WASHINGTON -- Roads and bridges built by US taxpayers are starting to be sold off, and so far foreign-owned companies are doing the buying.
On a single day in June, an Australian-Spanish partnership paid $3.8 billion to lease the Indiana Toll Road.
An Australian company bought a 99-year lease on Virginia's Pocahontas Parkway, and Texas officials decided to let a Spanish-American partnership build and run a toll road from Austin to Seguin for 50 years.
Few people know that the tolls from the US side of the tunnel between Detroit and Windsor, Canada, go to a subsidiary of an Australian company, which also owns a bridge in Alabama.
Some analysts welcome the trend. Robert Poole, transportation director for the conservative think tank Reason Foundation, said private investors can raise more money than politicians to build new roads because these kind of owners are willing to raise tolls.
``They depoliticize the tolling decision," Poole said. Besides, he said, foreign companies have purchased infrastructure in Europe for years; only now are US companies beginning to get into the business of buying roads and bridges.
Gas taxes and user fees have fueled the expansion of the nation's highway system.
Thousands of miles of roads built since the 1950s changed the landscape, accelerating the growth of suburbia and creating a reliance on motor vehicles to move freight, get to work, and take vacations.
In 1956, President Eisenhower pushed to create the Interstate Highway System for a different reason: to move troops and tanks and evacuate civilians.
The Bush administration's plan to let a foreign company manage US ports met a storm of protest in February. But plans to sell or lease highways to companies outside the United States have not met such resistance.
John Foote, senior fellow at Harvard's Kennedy School of Government, said the government can take over a highway in an emergency, but he objects to selling roads to raise cash.
That is just what Chicago has done.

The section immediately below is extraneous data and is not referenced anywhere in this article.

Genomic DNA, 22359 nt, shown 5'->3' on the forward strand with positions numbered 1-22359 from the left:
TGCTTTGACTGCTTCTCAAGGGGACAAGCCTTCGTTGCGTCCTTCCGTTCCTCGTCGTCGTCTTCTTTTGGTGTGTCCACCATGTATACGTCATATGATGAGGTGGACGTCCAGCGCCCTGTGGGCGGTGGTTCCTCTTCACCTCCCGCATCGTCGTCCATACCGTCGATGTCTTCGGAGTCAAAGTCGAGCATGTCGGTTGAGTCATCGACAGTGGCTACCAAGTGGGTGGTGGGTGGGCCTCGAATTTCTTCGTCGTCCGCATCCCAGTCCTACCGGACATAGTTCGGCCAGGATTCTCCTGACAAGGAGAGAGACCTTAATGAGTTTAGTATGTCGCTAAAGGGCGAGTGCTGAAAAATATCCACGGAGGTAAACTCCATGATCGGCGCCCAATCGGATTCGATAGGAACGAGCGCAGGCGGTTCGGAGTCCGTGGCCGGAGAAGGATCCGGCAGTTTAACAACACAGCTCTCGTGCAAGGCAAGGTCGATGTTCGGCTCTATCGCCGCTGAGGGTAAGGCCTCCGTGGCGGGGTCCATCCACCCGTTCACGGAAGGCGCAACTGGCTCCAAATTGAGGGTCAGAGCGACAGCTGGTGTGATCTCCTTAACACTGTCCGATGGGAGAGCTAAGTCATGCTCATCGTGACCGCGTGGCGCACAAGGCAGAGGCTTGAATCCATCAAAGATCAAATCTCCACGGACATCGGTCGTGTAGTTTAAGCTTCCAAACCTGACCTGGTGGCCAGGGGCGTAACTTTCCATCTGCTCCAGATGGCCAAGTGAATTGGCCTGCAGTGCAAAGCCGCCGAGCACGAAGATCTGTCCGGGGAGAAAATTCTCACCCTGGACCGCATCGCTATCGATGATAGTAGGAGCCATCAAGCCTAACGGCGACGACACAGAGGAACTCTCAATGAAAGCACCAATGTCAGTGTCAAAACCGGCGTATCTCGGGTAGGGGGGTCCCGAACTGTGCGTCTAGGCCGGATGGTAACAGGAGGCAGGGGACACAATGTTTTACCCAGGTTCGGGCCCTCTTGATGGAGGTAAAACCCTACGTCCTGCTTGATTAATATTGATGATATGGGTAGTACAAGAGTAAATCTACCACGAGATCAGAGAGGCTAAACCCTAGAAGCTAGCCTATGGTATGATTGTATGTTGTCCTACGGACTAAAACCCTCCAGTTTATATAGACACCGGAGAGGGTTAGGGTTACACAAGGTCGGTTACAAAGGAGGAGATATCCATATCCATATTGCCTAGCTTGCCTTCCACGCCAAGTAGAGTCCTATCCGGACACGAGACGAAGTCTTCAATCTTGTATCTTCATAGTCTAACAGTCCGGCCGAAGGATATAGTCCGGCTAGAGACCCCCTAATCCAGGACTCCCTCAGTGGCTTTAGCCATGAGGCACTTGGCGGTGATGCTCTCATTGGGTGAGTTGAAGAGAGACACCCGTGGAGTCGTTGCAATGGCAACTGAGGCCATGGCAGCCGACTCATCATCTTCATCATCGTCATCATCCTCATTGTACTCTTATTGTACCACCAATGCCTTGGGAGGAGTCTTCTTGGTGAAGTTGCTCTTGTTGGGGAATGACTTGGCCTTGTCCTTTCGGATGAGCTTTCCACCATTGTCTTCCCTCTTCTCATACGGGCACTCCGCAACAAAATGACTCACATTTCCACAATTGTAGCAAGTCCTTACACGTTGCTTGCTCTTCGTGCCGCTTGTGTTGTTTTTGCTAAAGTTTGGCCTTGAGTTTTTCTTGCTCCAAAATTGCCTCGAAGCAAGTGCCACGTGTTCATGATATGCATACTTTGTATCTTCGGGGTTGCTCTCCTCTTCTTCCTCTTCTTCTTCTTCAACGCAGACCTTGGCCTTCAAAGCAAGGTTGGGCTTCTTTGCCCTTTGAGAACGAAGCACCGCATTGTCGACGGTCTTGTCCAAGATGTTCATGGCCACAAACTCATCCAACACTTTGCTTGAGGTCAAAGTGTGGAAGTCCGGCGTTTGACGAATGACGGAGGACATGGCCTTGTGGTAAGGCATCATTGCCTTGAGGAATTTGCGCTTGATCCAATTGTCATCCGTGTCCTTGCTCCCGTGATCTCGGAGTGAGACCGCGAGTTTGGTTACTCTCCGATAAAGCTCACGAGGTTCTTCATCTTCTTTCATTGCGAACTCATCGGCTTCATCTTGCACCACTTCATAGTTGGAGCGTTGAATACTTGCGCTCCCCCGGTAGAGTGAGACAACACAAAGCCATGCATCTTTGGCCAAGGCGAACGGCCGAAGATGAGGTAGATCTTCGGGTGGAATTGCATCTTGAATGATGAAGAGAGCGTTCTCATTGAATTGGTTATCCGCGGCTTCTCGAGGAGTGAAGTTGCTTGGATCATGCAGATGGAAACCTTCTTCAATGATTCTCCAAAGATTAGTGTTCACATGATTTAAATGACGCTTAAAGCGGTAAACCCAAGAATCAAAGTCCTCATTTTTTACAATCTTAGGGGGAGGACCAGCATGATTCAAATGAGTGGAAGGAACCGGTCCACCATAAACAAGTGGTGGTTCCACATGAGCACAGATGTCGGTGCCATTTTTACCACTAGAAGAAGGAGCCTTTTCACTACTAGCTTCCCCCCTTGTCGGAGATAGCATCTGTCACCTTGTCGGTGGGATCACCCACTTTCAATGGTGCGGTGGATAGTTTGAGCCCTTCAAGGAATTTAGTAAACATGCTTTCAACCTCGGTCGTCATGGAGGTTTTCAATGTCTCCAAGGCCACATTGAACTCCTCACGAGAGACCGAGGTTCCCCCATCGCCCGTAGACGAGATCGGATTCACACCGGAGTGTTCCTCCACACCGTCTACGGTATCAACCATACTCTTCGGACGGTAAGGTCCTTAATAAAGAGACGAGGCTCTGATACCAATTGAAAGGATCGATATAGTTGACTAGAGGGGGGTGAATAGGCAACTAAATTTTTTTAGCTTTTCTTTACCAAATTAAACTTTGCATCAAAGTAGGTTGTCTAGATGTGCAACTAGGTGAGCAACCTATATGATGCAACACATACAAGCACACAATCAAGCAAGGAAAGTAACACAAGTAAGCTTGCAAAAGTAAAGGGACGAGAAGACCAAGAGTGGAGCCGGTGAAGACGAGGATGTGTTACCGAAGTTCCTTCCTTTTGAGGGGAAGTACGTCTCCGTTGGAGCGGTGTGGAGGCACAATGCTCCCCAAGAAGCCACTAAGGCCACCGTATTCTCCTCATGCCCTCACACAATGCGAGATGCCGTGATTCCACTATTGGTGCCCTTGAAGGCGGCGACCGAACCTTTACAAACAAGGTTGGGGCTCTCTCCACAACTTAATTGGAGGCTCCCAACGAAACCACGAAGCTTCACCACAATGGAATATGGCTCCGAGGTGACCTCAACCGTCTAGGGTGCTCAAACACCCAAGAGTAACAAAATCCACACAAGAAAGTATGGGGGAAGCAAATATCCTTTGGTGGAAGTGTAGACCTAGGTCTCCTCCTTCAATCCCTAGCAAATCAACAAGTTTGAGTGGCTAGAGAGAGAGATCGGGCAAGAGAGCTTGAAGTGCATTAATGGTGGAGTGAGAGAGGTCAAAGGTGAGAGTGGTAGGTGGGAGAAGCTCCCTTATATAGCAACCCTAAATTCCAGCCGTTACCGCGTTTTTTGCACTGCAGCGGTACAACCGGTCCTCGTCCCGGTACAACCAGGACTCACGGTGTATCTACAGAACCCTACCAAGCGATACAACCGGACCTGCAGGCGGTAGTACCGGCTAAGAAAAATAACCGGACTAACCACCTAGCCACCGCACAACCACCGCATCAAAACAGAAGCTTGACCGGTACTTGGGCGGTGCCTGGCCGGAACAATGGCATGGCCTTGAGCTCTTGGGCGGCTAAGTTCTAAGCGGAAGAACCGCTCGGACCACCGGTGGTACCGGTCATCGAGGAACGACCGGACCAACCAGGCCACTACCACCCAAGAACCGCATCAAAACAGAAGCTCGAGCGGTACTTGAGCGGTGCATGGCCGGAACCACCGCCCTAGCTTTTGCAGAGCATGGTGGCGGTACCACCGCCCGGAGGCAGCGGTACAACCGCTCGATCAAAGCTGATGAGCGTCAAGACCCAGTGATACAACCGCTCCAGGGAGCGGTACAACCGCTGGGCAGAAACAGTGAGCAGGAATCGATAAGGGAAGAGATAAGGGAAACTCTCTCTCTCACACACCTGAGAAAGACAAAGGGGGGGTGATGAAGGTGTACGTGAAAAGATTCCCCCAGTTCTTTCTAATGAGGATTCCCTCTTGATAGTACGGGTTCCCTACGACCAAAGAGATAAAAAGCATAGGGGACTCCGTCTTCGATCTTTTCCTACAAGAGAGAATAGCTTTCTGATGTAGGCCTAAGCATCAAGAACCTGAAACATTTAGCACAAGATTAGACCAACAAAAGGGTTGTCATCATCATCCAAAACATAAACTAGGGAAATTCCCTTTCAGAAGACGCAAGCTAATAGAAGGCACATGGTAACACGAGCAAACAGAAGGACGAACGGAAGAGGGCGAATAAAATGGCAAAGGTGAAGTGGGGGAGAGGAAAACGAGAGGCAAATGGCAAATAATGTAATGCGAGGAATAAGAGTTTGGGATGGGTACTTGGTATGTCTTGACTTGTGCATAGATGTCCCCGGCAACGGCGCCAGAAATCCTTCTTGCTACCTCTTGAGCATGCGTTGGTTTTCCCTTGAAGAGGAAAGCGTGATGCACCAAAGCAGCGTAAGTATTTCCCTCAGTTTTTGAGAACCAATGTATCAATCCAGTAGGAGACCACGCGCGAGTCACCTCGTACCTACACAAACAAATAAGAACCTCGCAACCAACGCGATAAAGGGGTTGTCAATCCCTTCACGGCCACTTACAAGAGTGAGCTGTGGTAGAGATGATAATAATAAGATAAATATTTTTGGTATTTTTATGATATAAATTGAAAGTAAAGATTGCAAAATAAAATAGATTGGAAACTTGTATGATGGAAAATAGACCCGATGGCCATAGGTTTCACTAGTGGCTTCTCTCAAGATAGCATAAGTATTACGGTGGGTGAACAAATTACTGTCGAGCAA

Last year, the city sold a 99-year lease on the 8-mile Chicago Skyway for $1.83 billion. The buyer was the same consortium that leased the Indiana Toll Road -- Macquarie Infrastructure Group of Sydney, and Cintra Concesiones de Infraestructuras de Transporte of Madrid.
Chicago used the money to pay off debt and fund road projects. Skyway tolls rose 50 cents, to $2.50. By 2017, they will reach $5.
The Indiana Toll Road lease is a better deal, Foote thinks, because the proceeds will pay for urgent projects such as road and bridge improvements. That need is precisely why cities and states have begun to look to foreign investors.
Between 1980 and 2004, people drove 94 percent more highway miles, according to Federal Highway Administration statistics. But the number of new highway lane miles rose by only 6 percent.
Washington is not likely to provide more funds to build roads. The federal highway fund, which will have a balance of about $16 billion by the end of 2006, will run out in 2009 or 2010, according to White House and congressional estimates.
About half the states now let companies build and operate roads. Many changed their laws recently to do so.
So Illinois lawmakers are examining privatizing the Illinois Tollway; New Jersey lawmakers are considering selling 49 percent of the state's two big toll roads, and a gubernatorial candidate in Ohio wants to sell the turnpike.
Patrick Bauer, the Indiana House's Democratic leader, says such deals are taxpayer ripoffs. Bauer says he believes Macquarie-Cintra could make $133 billion over the 75-year life of the Indiana Toll Road lease -- for which Indiana got $3.8 billion.
``In five, maybe 10 years, all that money is gone, and the tolls keep rising and the money keeps flowing into the foreign coffers," Bauer said.